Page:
Preparation: Make pancake dough with the flour, milk and eggs. Add the lavender flowers and leave the dough for 24 hours rest. Bake the pancakes in cleared butter or in a mixture of half butter, half oil. Place a slice of smoked salmon on each pancake and a spoonful of thick cream. Add flowers and garden herbs to your own preference. Season with some freshly ground pepper before serving.
Rosehip cake with nuts
Methods: 1. Preheat the oven to 350°F (175°C). Line an 8×8 inch pan with parchment paper, next finely chop the rosehips and almonds and set aside.
2. Using a hand-mixer, whip the vegan butter. Add the sugar and whip until it is fully integrated and fluffy. With the mixer on a low setting, add the flour, rosehips and almonds half a cup at a time until it has all been added.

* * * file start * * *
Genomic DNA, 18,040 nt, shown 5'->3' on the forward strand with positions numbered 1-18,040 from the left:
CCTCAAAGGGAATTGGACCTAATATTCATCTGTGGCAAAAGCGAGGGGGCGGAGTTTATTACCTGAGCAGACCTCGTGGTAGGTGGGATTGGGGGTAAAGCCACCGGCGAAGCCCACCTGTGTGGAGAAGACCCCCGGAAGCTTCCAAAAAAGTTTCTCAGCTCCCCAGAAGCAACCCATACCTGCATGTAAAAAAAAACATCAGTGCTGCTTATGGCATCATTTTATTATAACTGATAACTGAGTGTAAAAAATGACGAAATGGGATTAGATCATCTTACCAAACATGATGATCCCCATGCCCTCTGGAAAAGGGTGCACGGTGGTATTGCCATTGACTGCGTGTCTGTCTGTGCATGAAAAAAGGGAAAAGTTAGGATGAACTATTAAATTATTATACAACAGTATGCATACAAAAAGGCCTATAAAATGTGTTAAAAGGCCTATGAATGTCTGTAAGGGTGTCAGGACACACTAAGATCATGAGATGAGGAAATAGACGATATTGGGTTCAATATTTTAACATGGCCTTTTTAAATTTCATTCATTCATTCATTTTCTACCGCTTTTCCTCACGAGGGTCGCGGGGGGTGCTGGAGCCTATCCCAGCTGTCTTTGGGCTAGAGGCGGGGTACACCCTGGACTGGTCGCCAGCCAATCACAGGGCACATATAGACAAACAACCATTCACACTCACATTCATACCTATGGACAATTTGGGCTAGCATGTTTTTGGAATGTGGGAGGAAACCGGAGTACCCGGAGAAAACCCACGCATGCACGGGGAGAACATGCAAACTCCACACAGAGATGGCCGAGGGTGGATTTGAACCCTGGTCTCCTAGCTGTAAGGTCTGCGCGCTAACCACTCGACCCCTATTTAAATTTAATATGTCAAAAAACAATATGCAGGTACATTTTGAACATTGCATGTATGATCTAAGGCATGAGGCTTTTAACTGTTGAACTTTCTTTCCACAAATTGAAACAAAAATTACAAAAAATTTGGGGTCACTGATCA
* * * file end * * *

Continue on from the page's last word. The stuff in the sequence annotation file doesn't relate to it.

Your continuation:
3. Scoop the batter onto the baking dish covered with parchment paper and use your hands to push into an even layer across the entire pan. Make as smooth as possible, or use a fork to add texture- the cookies will not smooth in the oven. Place in the oven for 20-25 minutes, until it has turned more golden but not brown- they will still be fairly soft but will harden as they cool.
4. Use the edges of the wax paper to lift the cookie dough from the hot pan and place on a cutting board. While still hot, cut down to the desired size and shape and then allow to cool completely before serving.
5. I prepared cream with Philadelphia cream cheese, adding sugar and whipped cream to it. I decorated with rosehip marmalade and ground hazelnuts.
Claude Pohlig is a Michelin star chef, works for Cuisine potager as a caterer and gives cooking lessons in the castle of Hex etc.